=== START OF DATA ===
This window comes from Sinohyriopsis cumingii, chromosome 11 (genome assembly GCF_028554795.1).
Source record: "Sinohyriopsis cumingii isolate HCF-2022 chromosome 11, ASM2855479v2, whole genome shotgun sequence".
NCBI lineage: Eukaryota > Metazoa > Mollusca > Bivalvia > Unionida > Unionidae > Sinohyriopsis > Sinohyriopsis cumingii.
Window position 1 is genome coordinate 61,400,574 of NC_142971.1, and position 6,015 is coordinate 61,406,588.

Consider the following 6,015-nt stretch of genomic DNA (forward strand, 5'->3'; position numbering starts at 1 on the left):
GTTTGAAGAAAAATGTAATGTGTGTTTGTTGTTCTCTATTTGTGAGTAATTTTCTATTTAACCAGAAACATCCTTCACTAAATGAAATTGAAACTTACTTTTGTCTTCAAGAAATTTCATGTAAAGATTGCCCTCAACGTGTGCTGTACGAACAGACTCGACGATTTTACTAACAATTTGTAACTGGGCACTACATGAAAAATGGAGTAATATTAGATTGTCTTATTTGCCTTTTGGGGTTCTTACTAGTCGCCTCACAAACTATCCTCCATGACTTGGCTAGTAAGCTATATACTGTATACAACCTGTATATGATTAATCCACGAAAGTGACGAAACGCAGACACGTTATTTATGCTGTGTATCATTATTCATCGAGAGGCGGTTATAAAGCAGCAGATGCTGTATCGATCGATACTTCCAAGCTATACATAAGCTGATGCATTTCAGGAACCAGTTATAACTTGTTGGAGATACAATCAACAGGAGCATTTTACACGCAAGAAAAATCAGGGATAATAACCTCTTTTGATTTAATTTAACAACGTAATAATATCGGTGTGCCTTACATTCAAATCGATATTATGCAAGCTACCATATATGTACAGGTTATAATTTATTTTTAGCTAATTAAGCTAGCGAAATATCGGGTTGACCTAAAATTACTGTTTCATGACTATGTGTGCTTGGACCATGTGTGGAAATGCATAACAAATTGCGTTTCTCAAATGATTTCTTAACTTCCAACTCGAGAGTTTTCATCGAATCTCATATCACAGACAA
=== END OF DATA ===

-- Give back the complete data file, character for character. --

This window comes from Sinohyriopsis cumingii, chromosome 11 (genome assembly GCF_028554795.1).
Source record: "Sinohyriopsis cumingii isolate HCF-2022 chromosome 11, ASM2855479v2, whole genome shotgun sequence".
NCBI lineage: Eukaryota > Metazoa > Mollusca > Bivalvia > Unionida > Unionidae > Sinohyriopsis > Sinohyriopsis cumingii.
Window position 1 is genome coordinate 61,400,574 of NC_142971.1, and position 6,015 is coordinate 61,406,588.

Consider the following 6,015-nt stretch of genomic DNA (forward strand, 5'->3'; position numbering starts at 1 on the left):
GTTTGAAGAAAAATGTAATGTGTGTTTGTTGTTCTCTATTTGTGAGTAATTTTCTATTTAACCAGAAACATCCTTCACTAAATGAAATTGAAACTTACTTTTGTCTTCAAGAAATTTCATGTAAAGATTGCCCTCAACGTGTGCTGTACGAACAGACTCGACGATTTTACTAACAATTTGTAACTGGGCACTACATGAAAAATGGAGTAATATTAGATTGTCTTATTTGCCTTTTGGGGTTCTTACTAGTCGCCTCACAAACTATCCTCCATGACTTGGCTAGTAAGCTATATACTGTATACAACCTGTATATGATTAATCCACGAAAGTGACGAAACGCAGACACGTTATTTATGCTGTGTATCATTATTCATCGAGAGGCGGTTATAAAGCAGCAGATGCTGTATCGATCGATACTTCCAAGCTATACATAAGCTGATGCATTTCAGGAACCAGTTATAACTTGTTGGAGATACAATCAACAGGAGCATTTTACACGCAAGAAAAATCAGGGATAATAACCTCTTTTGATTTAATTTAACAACGTAATAATATCGGTGTGCCTTACATTCAAATCGATATTATGCAAGCTACCATATATGTACAGGTTATAATTTATTTTTAGCTAATTAAGCTAGCGAAATATCGGGTTGACCTAAAATTACTGTTTCATGACTATGTGTGCTTGGACCATGTGTGGAAATGCATAACAAATTGCGTTTCTCAAATGATTTCTTAACTTCCAACTCGAGAGTTTTCATCGAATCTCATATCACAGACAA